Black History Month is a time to celebrate African American heroes who have made a difference in our world. Here are some inspiring activities that you can do with your child to celebrate Black History Month and help your child value their own strengths. Each activity draws inspiration from historical figures in Black History, whom Xavier, Yadina, and Brad traveled back in time to meet.
February is Black History Month, a time for remembrance and celebration of the accomplishments of Black pioneers and trailblazers. Story time is one of many ways to teach young children about Black history. Check out these 12 books to celebrate Black history this month and those to follow.
When presented in ways that children can appreciate, art has been proven to produce academic benefits such as increased vocabulary, plus math and reading growth, as well as behavioral benefits such as social-emotional learning. The arts in general, and Black art in particular, can help children resist race-based negativity, giving them the strength, confidence and self-assurance that will help protect them from racial injustices for years to come.
A rookie alderwoman from Evanston, Illinois, led the passage of the first tax-funded reparations for Black Americans. While she and her community struggle with the burden to make restitution for its citizens, a national racial crisis engulfs the country. Will the debt ever be addressed, or is it too late for this reparations movement to finally get the big payback?
Directed by Tracy Heather Strain, Zora Neale Hurston: Claiming a Space is an in-depth biography of the influential author whose groundbreaking anthropological work would challenge assumptions about race, gender and cultural superiority that had long defined the field in the 19th century.
An intimate portrait of the quiet genius who speaks with his music, and who brought the upright bass out from the background into the spotlight.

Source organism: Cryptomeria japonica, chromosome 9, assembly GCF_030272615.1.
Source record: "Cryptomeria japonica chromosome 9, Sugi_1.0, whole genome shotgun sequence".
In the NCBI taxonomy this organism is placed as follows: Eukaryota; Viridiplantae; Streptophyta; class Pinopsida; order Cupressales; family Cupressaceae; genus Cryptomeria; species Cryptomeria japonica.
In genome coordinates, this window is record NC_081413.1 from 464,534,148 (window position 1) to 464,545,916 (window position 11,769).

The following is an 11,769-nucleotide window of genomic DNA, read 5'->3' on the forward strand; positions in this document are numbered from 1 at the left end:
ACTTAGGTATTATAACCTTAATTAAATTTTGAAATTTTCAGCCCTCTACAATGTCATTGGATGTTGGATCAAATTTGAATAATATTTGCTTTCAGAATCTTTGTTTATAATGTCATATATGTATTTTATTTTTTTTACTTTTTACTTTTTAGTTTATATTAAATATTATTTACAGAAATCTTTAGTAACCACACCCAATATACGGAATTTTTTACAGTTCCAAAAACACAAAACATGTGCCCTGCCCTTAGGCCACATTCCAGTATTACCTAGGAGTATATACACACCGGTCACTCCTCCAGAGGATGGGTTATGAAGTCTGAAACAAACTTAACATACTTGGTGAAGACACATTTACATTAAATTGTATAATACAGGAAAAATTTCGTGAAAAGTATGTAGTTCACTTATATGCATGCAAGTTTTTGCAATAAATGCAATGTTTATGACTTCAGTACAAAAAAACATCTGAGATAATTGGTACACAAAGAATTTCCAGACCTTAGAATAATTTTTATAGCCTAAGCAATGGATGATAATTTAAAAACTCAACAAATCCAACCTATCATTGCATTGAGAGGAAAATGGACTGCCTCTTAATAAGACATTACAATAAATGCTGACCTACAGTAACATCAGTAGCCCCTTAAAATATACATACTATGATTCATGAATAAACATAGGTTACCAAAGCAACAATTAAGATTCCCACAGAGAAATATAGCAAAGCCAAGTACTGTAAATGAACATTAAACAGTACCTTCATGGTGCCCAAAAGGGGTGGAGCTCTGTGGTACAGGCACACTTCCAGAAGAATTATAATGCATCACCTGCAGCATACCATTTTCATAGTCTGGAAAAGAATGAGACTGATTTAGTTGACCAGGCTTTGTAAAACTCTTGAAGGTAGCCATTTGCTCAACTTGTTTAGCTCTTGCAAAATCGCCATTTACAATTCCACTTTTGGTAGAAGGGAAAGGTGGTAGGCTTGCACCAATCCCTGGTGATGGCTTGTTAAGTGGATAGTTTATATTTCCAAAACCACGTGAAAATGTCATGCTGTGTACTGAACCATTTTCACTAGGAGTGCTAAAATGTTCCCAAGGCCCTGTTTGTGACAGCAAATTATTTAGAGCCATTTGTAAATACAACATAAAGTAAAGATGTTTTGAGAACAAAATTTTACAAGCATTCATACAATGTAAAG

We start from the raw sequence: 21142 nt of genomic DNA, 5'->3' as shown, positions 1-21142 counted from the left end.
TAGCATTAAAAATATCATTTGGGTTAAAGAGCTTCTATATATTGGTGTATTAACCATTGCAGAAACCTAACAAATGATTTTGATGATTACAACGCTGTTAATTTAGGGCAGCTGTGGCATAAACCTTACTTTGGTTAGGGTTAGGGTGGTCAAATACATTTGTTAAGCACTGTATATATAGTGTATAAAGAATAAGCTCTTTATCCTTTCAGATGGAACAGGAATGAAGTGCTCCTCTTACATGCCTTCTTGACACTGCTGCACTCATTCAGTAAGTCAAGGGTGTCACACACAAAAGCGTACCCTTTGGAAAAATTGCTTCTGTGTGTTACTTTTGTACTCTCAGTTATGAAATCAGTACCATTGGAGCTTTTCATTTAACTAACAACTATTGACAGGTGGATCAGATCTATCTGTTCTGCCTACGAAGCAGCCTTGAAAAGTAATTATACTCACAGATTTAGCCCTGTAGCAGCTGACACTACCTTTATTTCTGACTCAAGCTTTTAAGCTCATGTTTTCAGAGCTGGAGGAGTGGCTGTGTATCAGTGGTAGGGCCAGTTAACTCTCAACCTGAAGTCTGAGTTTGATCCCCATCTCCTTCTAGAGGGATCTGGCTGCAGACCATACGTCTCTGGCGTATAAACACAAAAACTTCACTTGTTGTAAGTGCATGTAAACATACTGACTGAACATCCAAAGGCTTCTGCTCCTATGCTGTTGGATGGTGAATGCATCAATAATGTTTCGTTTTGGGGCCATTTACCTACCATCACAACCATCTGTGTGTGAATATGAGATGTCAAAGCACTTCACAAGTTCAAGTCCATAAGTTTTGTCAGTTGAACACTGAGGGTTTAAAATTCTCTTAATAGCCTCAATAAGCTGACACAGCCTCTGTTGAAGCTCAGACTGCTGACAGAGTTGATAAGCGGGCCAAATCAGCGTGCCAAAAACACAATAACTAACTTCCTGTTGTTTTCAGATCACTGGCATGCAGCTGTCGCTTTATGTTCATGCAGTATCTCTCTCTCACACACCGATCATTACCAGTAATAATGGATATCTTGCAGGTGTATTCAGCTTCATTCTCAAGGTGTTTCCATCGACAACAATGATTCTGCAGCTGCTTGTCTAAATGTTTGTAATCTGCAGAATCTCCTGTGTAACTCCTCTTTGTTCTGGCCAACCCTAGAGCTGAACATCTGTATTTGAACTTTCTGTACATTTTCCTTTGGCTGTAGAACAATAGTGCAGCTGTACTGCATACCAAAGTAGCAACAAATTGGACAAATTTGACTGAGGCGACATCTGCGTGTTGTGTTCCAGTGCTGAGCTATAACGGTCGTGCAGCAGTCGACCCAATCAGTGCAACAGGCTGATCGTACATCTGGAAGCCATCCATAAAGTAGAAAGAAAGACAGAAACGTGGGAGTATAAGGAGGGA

“Roberta Flack” follows the music icon from a piano lounge through her rise to stardom. From “First Time Ever I Saw Your Face” to “Killing Me Softly,” Flack’s virtuosity was inseparable from her commitment to civil rights. Detailing her story in her own words, the film features exclusive access to Flack’s archives and interviews with Rev. Jesse Jackson, Peabo Bryson and more.
Hip Hop legends The Roots give an electrifying performance during their residency at the Kennedy Center. Beyond the stage, the band endeavors to inspire others and explore the depths of their creative potential.
In partnership with The Seward House Museum, WCNY invites you to join us on Saturday, Feb. 18 at 1:00 p.m. at the WCNY Studios for a screening and discussion of the film, “Becoming Frederick Douglass.”
The event will begin at 1 p.m. with light refreshments, followed by the screening and discussion at 1:30 p.m.
BECOMING FREDERICK DOUGLAS: Discover how a man born into slavery in Maryland became one of the most influential voices for democracy in American history. Academy Award-nominated filmmaker Stanley Nelson explores the role abolitionist, orator, social reformer, and statesman Frederick Douglass played in securing the right to freedom and equality for African Americans.
Harriet Tubman: Visions of Freedom and Becoming Frederick Douglass are co-productions of Firelight Films and Maryland Public Television with an appropriation from the State of Maryland. These programs are also made possible by Bowie State University, DIRECTV, and Pfizer Inc.